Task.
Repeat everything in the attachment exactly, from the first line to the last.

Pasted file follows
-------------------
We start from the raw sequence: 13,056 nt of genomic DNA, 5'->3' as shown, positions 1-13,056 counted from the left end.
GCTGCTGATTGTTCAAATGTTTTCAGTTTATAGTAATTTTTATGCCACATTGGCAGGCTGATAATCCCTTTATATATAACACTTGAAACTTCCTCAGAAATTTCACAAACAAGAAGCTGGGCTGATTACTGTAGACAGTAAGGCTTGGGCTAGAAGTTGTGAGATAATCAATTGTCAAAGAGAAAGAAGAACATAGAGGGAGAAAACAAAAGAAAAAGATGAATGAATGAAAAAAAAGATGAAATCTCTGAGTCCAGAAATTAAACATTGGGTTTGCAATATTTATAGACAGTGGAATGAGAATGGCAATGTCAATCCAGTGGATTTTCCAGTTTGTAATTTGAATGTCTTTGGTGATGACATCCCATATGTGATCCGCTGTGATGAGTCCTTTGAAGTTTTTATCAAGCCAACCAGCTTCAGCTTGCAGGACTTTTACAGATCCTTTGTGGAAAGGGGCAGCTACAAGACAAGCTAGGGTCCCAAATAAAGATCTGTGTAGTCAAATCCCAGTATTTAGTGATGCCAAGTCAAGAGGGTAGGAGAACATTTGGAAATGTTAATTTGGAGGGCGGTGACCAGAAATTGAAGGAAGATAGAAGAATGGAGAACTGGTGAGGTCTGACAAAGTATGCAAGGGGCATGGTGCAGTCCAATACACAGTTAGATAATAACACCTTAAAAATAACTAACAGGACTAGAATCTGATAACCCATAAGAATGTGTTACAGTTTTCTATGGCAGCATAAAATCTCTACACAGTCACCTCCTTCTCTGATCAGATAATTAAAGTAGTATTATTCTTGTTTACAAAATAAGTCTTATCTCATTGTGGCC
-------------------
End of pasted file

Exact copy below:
We start from the raw sequence: 13,056 nt of genomic DNA, 5'->3' as shown, positions 1-13,056 counted from the left end.
GCTGCTGATTGTTCAAATGTTTTCAGTTTATAGTAATTTTTATGCCACATTGGCAGGCTGATAATCCCTTTATATATAACACTTGAAACTTCCTCAGAAATTTCACAAACAAGAAGCTGGGCTGATTACTGTAGACAGTAAGGCTTGGGCTAGAAGTTGTGAGATAATCAATTGTCAAAGAGAAAGAAGAACATAGAGGGAGAAAACAAAAGAAAAAGATGAATGAATGAAAAAAAAGATGAAATCTCTGAGTCCAGAAATTAAACATTGGGTTTGCAATATTTATAGACAGTGGAATGAGAATGGCAATGTCAATCCAGTGGATTTTCCAGTTTGTAATTTGAATGTCTTTGGTGATGACATCCCATATGTGATCCGCTGTGATGAGTCCTTTGAAGTTTTTATCAAGCCAACCAGCTTCAGCTTGCAGGACTTTTACAGATCCTTTGTGGAAAGGGGCAGCTACAAGACAAGCTAGGGTCCCAAATAAAGATCTGTGTAGTCAAATCCCAGTATTTAGTGATGCCAAGTCAAGAGGGTAGGAGAACATTTGGAAATGTTAATTTGGAGGGCGGTGACCAGAAATTGAAGGAAGATAGAAGAATGGAGAACTGGTGAGGTCTGACAAAGTATGCAAGGGGCATGGTGCAGTCCAATACACAGTTAGATAATAACACCTTAAAAATAACTAACAGGACTAGAATCTGATAACCCATAAGAATGTGTTACAGTTTTCTATGGCAGCATAAAATCTCTACACAGTCACCTCCTTCTCTGATCAGATAATTAAAGTAGTATTATTCTTGTTTACAAAATAAGTCTTATCTCATTGTGGCC